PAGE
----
So it’s no surprise that the Linde share price fell by 4% when this plan was announced, even though under the terms of the merger, Linde shareholders are supposed to be getting a little premium of 5%. Praixair’s share price has also dropped by 4%. Perhaps this is because investors have not yet forgotten another major American-German merger, that of Chrysler-Daimler Benz, which was both an industrial and a financial disaster, partly as a result of cultural differences which were seriously underestimated.


The Financial Times reports on the LBO fund being raised by CVC, one of the main European private equity firms, which could raise a new fund in the first half of 2017 of between €12.5bn and €15bn for investor demand in the region of €25bn to €30bn.

Demonstrating the law of supply and demand, the financial terms for investors subscribing to the fund will not be as good as usual for them and will be better than usual for the fund manager. There will be no reduction of management fees for the first investors to subscribe and the hurdle rate will be reduced from 8% to 6%, giving the fund managers a 20% share of capital gains made by investors above this threshold. Investors in the CVC fund will be able to console themselves with the knowledge that historically, CVC has been one of the best performing private equity firms and for those who invested in the Advent fund which raised $13bn a few months ago, the fact that the trigger threshold was reduced to….. 0%.

With an expected average rate of return on the listed shares of 7% in Europe (source Associés en Finance), the 8% threshold is already well below that an investor in an LBO fund would be entitled to require (around 12 to 15%), given the risk of the leverage effect that is specific to LBOs and to the illiquidity of this type of investment. The level of this threshold is merely evidence of a well-established academic fact, i.e. that LBO fund managers are the ones who get the lion’s share of excess returns.

The reduction of this threshold is the consequence of rising asset prices (in 2016, the average multiple for acquisitions by LBO funds exceeded 10x EBITDA for the first time), as a result of falling costs of capital (the market risk premium has returned to is average level since 2002) which more or less mechanically reduce expected future returns. But it is also the result of the fact that LBO funds’ debt to equity ratios are much lower than at the time of the peak in 2007, and that there are very few targets that are sufficiently large.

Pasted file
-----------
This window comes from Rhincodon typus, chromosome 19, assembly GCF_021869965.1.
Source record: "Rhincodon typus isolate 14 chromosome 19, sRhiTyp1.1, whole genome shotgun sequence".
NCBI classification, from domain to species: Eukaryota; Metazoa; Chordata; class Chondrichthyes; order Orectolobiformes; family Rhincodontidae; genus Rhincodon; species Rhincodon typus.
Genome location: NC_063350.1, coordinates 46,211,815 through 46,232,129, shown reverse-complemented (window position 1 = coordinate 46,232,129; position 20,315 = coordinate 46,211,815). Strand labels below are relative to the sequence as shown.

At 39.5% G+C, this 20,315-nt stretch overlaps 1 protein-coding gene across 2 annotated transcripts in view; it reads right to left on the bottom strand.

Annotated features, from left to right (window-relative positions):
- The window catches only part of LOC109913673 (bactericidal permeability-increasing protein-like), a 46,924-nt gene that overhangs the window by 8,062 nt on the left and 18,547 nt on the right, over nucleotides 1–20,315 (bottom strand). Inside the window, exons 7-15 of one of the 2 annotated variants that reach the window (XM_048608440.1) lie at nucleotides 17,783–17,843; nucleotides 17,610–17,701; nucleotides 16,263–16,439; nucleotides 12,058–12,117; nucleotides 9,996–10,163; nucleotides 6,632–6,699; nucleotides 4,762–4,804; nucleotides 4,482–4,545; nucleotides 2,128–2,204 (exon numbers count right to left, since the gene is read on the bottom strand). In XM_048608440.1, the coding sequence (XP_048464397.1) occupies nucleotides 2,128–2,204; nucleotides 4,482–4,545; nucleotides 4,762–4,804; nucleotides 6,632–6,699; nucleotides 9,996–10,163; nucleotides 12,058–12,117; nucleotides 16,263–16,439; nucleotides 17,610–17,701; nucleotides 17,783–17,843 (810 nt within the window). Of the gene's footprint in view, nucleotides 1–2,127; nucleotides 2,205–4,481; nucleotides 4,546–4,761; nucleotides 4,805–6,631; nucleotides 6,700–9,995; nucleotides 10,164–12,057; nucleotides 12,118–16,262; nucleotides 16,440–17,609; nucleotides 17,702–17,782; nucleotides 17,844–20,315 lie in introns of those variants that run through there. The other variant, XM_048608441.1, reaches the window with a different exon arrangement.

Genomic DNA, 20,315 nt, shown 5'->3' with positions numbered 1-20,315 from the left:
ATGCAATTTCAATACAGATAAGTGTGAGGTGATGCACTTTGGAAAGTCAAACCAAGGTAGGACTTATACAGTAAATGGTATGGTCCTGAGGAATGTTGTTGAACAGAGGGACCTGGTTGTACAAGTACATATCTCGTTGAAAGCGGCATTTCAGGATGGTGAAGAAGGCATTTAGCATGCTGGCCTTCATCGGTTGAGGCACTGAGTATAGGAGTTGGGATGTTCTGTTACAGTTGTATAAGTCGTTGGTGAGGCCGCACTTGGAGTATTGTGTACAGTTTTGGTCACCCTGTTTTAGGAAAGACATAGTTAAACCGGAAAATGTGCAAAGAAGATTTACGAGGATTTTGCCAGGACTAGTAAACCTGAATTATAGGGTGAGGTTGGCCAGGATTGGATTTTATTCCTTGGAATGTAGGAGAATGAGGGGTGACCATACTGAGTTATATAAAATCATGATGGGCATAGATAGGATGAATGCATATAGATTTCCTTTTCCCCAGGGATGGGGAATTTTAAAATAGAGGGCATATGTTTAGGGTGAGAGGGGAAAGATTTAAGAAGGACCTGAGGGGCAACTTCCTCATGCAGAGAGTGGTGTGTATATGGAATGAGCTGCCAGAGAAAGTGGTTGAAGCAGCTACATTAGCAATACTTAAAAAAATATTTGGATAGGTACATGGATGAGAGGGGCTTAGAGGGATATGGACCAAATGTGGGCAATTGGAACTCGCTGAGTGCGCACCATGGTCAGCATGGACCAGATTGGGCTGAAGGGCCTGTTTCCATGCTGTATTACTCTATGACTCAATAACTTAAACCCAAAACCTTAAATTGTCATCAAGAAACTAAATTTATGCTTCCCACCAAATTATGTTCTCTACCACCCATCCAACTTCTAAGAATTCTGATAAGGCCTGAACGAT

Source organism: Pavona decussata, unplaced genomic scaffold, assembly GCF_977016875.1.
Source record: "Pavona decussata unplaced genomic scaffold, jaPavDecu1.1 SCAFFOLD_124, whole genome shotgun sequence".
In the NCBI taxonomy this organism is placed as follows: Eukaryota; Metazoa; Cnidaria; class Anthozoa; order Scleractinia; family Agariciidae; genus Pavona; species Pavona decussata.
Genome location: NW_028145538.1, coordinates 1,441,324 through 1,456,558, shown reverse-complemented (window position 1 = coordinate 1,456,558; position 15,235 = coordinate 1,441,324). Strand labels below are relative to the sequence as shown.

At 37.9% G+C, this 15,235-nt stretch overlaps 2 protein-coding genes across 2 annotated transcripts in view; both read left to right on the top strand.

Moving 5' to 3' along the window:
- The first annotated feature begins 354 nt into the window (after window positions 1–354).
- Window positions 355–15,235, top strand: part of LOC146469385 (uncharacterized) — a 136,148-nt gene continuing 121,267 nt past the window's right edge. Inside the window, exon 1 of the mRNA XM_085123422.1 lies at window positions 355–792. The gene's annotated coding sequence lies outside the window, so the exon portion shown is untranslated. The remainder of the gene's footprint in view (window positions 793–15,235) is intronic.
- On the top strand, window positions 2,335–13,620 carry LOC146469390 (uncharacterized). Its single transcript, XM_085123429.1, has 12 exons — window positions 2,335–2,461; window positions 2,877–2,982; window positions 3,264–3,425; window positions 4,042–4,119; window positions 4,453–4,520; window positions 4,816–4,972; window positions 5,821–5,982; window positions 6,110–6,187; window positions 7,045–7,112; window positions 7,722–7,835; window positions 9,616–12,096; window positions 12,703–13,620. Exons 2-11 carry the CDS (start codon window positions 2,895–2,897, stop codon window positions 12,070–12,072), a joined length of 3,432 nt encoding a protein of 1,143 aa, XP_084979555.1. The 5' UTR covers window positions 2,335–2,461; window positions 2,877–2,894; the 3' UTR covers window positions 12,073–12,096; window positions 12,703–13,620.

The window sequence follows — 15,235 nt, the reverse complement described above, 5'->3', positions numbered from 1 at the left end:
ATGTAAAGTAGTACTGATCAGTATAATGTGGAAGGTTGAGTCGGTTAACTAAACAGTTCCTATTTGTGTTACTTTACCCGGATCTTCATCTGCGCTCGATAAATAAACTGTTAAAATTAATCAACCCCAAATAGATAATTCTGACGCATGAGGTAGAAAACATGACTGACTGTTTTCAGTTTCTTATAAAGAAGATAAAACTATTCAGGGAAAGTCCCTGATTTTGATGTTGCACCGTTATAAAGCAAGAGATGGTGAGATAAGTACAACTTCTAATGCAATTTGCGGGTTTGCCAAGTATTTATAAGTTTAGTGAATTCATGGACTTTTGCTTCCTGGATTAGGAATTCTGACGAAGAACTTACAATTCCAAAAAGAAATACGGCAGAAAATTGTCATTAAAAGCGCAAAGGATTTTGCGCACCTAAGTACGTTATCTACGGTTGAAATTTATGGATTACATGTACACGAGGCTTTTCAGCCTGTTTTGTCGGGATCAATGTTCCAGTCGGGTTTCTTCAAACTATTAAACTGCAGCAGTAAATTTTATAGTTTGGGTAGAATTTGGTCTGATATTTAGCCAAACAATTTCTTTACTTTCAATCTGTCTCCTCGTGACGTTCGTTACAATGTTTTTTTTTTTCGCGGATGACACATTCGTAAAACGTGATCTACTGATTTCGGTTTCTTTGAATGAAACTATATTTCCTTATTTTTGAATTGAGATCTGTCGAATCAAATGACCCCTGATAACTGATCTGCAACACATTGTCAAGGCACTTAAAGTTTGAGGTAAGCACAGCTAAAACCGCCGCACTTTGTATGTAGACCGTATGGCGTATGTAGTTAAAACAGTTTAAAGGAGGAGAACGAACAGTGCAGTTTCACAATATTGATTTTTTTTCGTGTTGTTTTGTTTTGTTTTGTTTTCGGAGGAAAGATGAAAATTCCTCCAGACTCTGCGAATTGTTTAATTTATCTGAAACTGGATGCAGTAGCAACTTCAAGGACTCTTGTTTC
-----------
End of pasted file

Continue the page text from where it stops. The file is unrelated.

In this week issue of the magazine Option Finance, there is an interesting interview of Philippe Marien, Deputy CEO of Bouygues who states, in relation to IFRS 16 the new accounting standard on operating leases: ". . .we are faced with a considerable workload to carry out the identification and evaluation of our leasing contracts and a significant change in our financial indicators such as EBITDA, which will be increased by rent expenses, requiring significant explanatory efforts for financial analysts. This change in methodology combined with a large share of estimates will likely reduce account comparability between groups.

In addition, managers and market participants (analysts, investors...) essentially want to know the future cash flows of companies: operational cash flow, investment and financing flows. Adding more and more non-cash items as requested in IFRS 16 disconnects accounting from the needs of many players, results in restatements and the multiplication of non-accounting adjusted indicators. "

Since 2010, we have kept on denouncing this project, which will lead to the recognition of operating leases as financial leases by putting right of use on the asset side of the balance sheet and a debt representing the present value of the rents to be paid on the liabilities side. Only the non-adoption of this standard by the European Union may defeat its implementation from 2019. EFRAG is investigating to make its recommendation to the EU and it is high time for companies to mobilize and say high and strongly what they think of this standard as Philippe Marien does.

For more on this topic, have a look on the Vernimmen.com Newsletter issues of December 2010 and October 2013 and on chapter 7 of the Vernimmen.